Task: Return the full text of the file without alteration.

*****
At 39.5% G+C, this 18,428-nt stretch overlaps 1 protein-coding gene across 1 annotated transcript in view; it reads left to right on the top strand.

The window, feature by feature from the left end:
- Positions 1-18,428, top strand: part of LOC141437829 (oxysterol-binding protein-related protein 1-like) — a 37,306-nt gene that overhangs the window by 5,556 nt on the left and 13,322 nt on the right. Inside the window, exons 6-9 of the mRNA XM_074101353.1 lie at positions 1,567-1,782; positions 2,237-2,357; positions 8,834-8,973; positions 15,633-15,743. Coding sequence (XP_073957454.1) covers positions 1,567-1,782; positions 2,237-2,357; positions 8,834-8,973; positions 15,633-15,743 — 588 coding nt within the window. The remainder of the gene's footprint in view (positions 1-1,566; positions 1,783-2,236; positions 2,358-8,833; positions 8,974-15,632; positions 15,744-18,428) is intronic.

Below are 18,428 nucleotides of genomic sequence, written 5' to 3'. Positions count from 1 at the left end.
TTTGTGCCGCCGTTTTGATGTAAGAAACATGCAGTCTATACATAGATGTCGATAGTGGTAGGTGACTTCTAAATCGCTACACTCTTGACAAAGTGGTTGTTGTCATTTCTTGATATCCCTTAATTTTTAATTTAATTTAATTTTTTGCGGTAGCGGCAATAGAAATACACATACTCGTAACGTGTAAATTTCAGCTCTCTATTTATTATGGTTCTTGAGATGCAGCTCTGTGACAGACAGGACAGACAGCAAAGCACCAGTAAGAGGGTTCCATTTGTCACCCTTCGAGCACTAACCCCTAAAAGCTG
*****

At 39.5% G+C, this 18,428-nt stretch overlaps 1 protein-coding gene across 1 annotated transcript in view; it reads left to right on the top strand.

The window, feature by feature from the left end:
- Positions 1-18,428, top strand: part of LOC141437829 (oxysterol-binding protein-related protein 1-like) — a 37,306-nt gene that overhangs the window by 5,556 nt on the left and 13,322 nt on the right. Inside the window, exons 6-9 of the mRNA XM_074101353.1 lie at positions 1,567-1,782; positions 2,237-2,357; positions 8,834-8,973; positions 15,633-15,743. Coding sequence (XP_073957454.1) covers positions 1,567-1,782; positions 2,237-2,357; positions 8,834-8,973; positions 15,633-15,743 — 588 coding nt within the window. The remainder of the gene's footprint in view (positions 1-1,566; positions 1,783-2,236; positions 2,358-8,833; positions 8,974-15,632; positions 15,744-18,428) is intronic.

Below are 18,428 nucleotides of genomic sequence, written 5' to 3'. Positions count from 1 at the left end.
TTTGTGCCGCCGTTTTGATGTAAGAAACATGCAGTCTATACATAGATGTCGATAGTGGTAGGTGACTTCTAAATCGCTACACTCTTGACAAAGTGGTTGTTGTCATTTCTTGATATCCCTTAATTTTTAATTTAATTTAATTTTTTGCGGTAGCGGCAATAGAAATACACATACTCGTAACGTGTAAATTTCAGCTCTCTATTTATTATGGTTCTTGAGATGCAGCTCTGTGACAGACAGGACAGACAGCAAAGCACCAGTAAGAGGGTTCCATTTGTCACCCTTCGAGCACTAACCCCTAAAAGCTG